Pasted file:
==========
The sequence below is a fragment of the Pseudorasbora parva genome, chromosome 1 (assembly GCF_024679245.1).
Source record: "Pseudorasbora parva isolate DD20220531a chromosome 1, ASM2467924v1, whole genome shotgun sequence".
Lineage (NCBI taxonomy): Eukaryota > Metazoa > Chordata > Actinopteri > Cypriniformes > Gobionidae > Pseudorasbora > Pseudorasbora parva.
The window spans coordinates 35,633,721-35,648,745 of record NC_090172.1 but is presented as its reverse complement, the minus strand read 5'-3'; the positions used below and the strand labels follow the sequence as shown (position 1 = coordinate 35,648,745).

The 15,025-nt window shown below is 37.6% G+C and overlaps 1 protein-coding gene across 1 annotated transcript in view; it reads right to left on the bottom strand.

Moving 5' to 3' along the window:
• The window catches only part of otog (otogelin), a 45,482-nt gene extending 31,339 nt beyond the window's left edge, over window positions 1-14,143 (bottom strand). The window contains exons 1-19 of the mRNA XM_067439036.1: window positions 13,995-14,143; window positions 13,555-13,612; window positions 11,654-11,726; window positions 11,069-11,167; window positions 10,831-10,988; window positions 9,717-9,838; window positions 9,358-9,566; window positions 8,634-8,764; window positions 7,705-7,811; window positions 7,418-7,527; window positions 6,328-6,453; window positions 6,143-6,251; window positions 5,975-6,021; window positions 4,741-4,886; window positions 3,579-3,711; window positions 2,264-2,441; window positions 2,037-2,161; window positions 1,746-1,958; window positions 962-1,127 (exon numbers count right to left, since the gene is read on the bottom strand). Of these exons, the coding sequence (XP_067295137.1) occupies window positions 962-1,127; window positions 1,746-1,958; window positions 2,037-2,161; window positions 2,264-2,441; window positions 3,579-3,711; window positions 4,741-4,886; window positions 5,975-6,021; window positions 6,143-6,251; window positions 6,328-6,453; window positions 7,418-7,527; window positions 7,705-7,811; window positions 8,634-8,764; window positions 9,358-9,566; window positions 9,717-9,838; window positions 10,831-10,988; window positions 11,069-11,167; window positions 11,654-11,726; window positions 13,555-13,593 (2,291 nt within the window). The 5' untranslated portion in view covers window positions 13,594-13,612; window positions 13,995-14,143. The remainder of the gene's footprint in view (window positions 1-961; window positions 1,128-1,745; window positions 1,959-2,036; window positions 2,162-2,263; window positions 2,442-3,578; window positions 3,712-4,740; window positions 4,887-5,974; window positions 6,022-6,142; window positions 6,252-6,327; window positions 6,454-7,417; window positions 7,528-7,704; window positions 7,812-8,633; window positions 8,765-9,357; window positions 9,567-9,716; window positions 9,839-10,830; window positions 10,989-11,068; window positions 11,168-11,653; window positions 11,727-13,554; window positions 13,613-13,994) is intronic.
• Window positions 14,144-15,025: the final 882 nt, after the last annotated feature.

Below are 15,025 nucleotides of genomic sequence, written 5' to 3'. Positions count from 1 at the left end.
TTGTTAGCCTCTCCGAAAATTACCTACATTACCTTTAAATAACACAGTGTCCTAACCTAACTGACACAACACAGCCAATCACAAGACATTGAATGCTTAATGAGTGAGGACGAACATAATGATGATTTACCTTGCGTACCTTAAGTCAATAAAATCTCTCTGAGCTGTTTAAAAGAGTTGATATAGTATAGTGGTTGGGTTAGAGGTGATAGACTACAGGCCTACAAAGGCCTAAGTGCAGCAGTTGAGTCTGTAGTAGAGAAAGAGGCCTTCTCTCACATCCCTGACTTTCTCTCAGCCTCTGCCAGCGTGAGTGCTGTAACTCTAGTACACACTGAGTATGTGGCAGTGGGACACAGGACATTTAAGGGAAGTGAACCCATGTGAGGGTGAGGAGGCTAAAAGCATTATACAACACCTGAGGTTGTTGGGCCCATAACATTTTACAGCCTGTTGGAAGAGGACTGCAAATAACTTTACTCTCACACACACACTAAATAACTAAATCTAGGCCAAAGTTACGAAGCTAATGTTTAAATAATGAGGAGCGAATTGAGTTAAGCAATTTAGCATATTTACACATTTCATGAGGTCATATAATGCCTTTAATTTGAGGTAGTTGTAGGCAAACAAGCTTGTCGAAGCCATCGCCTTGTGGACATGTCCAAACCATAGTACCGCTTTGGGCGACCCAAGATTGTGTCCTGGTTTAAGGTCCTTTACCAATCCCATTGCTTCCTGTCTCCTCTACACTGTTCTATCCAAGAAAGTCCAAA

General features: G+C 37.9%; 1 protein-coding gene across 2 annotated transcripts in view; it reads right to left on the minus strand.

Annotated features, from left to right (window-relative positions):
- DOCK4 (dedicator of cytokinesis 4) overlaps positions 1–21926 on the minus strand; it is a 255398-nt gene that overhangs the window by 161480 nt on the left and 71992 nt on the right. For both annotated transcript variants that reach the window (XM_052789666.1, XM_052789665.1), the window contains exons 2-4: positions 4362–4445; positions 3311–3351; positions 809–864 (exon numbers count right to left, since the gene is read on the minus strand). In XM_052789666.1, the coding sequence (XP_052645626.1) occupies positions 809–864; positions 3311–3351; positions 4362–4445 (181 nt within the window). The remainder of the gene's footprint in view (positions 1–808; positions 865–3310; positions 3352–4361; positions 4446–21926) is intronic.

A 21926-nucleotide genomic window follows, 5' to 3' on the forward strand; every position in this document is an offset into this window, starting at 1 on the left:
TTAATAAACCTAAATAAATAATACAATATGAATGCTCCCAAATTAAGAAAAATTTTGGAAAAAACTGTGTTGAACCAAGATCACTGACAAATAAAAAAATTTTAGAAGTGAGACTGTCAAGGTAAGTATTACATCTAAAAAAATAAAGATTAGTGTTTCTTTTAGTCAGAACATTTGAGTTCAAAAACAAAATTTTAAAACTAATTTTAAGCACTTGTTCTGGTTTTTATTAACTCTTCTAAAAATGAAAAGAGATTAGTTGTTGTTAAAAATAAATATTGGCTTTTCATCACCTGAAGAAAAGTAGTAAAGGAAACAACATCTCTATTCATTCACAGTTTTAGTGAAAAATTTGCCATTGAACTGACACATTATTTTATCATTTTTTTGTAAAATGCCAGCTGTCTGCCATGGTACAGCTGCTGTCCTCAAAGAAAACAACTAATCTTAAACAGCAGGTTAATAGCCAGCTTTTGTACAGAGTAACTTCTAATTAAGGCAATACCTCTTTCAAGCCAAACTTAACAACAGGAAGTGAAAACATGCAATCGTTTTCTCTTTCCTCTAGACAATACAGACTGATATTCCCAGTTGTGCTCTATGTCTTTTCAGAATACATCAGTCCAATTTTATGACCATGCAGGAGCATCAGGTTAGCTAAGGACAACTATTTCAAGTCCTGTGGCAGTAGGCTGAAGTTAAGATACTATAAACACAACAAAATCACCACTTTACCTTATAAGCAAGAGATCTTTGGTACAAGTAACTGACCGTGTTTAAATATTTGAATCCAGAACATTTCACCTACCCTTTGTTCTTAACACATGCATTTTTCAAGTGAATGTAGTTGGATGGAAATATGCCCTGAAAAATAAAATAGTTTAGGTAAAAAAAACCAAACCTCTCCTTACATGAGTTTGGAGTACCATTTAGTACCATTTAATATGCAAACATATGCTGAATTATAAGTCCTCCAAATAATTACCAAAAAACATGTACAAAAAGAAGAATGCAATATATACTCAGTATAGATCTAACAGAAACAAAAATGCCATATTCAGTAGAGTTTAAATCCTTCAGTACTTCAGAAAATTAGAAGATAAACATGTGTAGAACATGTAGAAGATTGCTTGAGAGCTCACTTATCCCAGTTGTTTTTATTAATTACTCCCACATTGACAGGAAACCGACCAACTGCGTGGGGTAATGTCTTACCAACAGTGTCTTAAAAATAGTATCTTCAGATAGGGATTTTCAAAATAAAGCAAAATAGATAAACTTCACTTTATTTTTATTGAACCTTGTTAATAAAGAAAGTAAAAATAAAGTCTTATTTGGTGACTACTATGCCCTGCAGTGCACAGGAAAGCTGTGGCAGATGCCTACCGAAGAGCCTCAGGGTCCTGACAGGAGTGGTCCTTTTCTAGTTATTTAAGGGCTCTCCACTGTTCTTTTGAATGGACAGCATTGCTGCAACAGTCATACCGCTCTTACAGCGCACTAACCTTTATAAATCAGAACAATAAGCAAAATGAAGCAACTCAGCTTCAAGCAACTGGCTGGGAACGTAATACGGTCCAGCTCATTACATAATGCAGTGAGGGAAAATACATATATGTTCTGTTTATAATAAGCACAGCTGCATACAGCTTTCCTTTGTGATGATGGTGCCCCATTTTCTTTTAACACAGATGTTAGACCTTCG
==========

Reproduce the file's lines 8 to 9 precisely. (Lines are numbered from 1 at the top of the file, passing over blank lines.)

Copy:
• Window positions 14,144-15,025: the final 882 nt, after the last annotated feature.

Below are 15,025 nucleotides of genomic sequence, written 5' to 3'. Positions count from 1 at the left end.